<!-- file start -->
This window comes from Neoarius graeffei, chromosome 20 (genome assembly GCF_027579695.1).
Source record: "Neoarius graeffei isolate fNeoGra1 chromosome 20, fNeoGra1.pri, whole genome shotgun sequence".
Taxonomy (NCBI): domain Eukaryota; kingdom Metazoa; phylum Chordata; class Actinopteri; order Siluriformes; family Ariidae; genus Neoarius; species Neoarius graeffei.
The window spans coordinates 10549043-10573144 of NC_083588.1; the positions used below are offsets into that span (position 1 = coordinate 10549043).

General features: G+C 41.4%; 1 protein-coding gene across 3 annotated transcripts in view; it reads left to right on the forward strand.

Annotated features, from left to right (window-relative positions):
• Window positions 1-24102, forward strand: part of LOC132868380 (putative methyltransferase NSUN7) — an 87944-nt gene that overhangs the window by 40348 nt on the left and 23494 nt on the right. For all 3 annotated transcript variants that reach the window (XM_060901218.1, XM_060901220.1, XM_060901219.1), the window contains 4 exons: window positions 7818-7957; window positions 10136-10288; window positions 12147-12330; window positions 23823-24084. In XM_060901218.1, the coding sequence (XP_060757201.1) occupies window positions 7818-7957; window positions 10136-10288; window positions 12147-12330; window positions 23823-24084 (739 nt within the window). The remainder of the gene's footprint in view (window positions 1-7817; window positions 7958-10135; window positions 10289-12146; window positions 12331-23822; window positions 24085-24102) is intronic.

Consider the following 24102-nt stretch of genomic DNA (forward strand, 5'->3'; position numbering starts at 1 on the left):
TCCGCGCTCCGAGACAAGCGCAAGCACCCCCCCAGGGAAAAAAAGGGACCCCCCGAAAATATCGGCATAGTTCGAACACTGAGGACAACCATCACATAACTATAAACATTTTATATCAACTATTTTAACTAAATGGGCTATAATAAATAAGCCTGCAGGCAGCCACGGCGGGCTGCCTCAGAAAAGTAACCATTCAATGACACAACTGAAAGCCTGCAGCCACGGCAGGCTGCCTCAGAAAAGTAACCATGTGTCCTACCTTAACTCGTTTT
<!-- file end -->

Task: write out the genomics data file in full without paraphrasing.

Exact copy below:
This window comes from Neoarius graeffei, chromosome 20 (genome assembly GCF_027579695.1).
Source record: "Neoarius graeffei isolate fNeoGra1 chromosome 20, fNeoGra1.pri, whole genome shotgun sequence".
Taxonomy (NCBI): domain Eukaryota; kingdom Metazoa; phylum Chordata; class Actinopteri; order Siluriformes; family Ariidae; genus Neoarius; species Neoarius graeffei.
The window spans coordinates 10549043-10573144 of NC_083588.1; the positions used below are offsets into that span (position 1 = coordinate 10549043).

General features: G+C 41.4%; 1 protein-coding gene across 3 annotated transcripts in view; it reads left to right on the forward strand.

Annotated features, from left to right (window-relative positions):
• Window positions 1-24102, forward strand: part of LOC132868380 (putative methyltransferase NSUN7) — an 87944-nt gene that overhangs the window by 40348 nt on the left and 23494 nt on the right. For all 3 annotated transcript variants that reach the window (XM_060901218.1, XM_060901220.1, XM_060901219.1), the window contains 4 exons: window positions 7818-7957; window positions 10136-10288; window positions 12147-12330; window positions 23823-24084. In XM_060901218.1, the coding sequence (XP_060757201.1) occupies window positions 7818-7957; window positions 10136-10288; window positions 12147-12330; window positions 23823-24084 (739 nt within the window). The remainder of the gene's footprint in view (window positions 1-7817; window positions 7958-10135; window positions 10289-12146; window positions 12331-23822; window positions 24085-24102) is intronic.

Consider the following 24102-nt stretch of genomic DNA (forward strand, 5'->3'; position numbering starts at 1 on the left):
TCCGCGCTCCGAGACAAGCGCAAGCACCCCCCCAGGGAAAAAAAGGGACCCCCCGAAAATATCGGCATAGTTCGAACACTGAGGACAACCATCACATAACTATAAACATTTTATATCAACTATTTTAACTAAATGGGCTATAATAAATAAGCCTGCAGGCAGCCACGGCGGGCTGCCTCAGAAAAGTAACCATTCAATGACACAACTGAAAGCCTGCAGCCACGGCAGGCTGCCTCAGAAAAGTAACCATGTGTCCTACCTTAACTCGTTTT